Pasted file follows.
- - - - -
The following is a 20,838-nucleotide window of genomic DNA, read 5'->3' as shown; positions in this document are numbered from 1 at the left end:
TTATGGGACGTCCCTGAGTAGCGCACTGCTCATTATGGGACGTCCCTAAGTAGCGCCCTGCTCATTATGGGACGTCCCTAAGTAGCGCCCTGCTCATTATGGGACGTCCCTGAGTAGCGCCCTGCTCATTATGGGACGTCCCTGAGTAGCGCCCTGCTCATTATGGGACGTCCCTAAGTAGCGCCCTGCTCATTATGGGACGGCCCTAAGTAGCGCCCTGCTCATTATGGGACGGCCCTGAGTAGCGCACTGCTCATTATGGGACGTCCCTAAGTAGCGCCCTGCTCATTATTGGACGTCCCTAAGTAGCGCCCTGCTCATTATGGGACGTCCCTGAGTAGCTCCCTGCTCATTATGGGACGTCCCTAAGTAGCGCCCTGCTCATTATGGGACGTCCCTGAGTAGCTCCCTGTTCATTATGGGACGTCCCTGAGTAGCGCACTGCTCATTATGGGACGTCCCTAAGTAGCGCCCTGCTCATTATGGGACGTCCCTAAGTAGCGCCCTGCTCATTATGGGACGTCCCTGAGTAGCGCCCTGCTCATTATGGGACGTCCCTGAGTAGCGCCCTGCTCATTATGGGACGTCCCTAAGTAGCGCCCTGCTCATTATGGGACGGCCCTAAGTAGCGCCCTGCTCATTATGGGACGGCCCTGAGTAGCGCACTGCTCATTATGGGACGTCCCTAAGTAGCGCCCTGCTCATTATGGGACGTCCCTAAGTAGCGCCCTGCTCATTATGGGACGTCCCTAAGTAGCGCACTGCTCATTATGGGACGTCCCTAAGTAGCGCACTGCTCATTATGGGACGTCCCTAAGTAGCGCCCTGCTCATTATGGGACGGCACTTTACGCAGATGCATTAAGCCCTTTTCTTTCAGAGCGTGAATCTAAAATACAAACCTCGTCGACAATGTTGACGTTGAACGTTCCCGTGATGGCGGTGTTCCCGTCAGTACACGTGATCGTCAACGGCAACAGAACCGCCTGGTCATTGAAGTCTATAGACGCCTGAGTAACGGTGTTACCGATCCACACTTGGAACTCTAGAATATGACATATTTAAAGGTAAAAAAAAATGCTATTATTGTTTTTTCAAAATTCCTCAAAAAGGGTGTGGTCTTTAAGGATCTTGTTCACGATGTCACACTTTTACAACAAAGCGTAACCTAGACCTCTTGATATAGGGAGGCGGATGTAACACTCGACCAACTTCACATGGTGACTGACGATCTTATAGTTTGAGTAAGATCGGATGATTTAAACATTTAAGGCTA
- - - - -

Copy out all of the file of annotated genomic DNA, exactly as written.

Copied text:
The following is a 20,838-nucleotide window of genomic DNA, read 5'->3' as shown; positions in this document are numbered from 1 at the left end:
TTATGGGACGTCCCTGAGTAGCGCACTGCTCATTATGGGACGTCCCTAAGTAGCGCCCTGCTCATTATGGGACGTCCCTAAGTAGCGCCCTGCTCATTATGGGACGTCCCTGAGTAGCGCCCTGCTCATTATGGGACGTCCCTGAGTAGCGCCCTGCTCATTATGGGACGTCCCTAAGTAGCGCCCTGCTCATTATGGGACGGCCCTAAGTAGCGCCCTGCTCATTATGGGACGGCCCTGAGTAGCGCACTGCTCATTATGGGACGTCCCTAAGTAGCGCCCTGCTCATTATTGGACGTCCCTAAGTAGCGCCCTGCTCATTATGGGACGTCCCTGAGTAGCTCCCTGCTCATTATGGGACGTCCCTAAGTAGCGCCCTGCTCATTATGGGACGTCCCTGAGTAGCTCCCTGTTCATTATGGGACGTCCCTGAGTAGCGCACTGCTCATTATGGGACGTCCCTAAGTAGCGCCCTGCTCATTATGGGACGTCCCTAAGTAGCGCCCTGCTCATTATGGGACGTCCCTGAGTAGCGCCCTGCTCATTATGGGACGTCCCTGAGTAGCGCCCTGCTCATTATGGGACGTCCCTAAGTAGCGCCCTGCTCATTATGGGACGGCCCTAAGTAGCGCCCTGCTCATTATGGGACGGCCCTGAGTAGCGCACTGCTCATTATGGGACGTCCCTAAGTAGCGCCCTGCTCATTATGGGACGTCCCTAAGTAGCGCCCTGCTCATTATGGGACGTCCCTAAGTAGCGCACTGCTCATTATGGGACGTCCCTAAGTAGCGCACTGCTCATTATGGGACGTCCCTAAGTAGCGCCCTGCTCATTATGGGACGGCACTTTACGCAGATGCATTAAGCCCTTTTCTTTCAGAGCGTGAATCTAAAATACAAACCTCGTCGACAATGTTGACGTTGAACGTTCCCGTGATGGCGGTGTTCCCGTCAGTACACGTGATCGTCAACGGCAACAGAACCGCCTGGTCATTGAAGTCTATAGACGCCTGAGTAACGGTGTTACCGATCCACACTTGGAACTCTAGAATATGACATATTTAAAGGTAAAAAAAAATGCTATTATTGTTTTTTCAAAATTCCTCAAAAAGGGTGTGGTCTTTAAGGATCTTGTTCACGATGTCACACTTTTACAACAAAGCGTAACCTAGACCTCTTGATATAGGGAGGCGGATGTAACACTCGACCAACTTCACATGGTGACTGACGATCTTATAGTTTGAGTAAGATCGGATGATTTAAACATTTAAGGCTA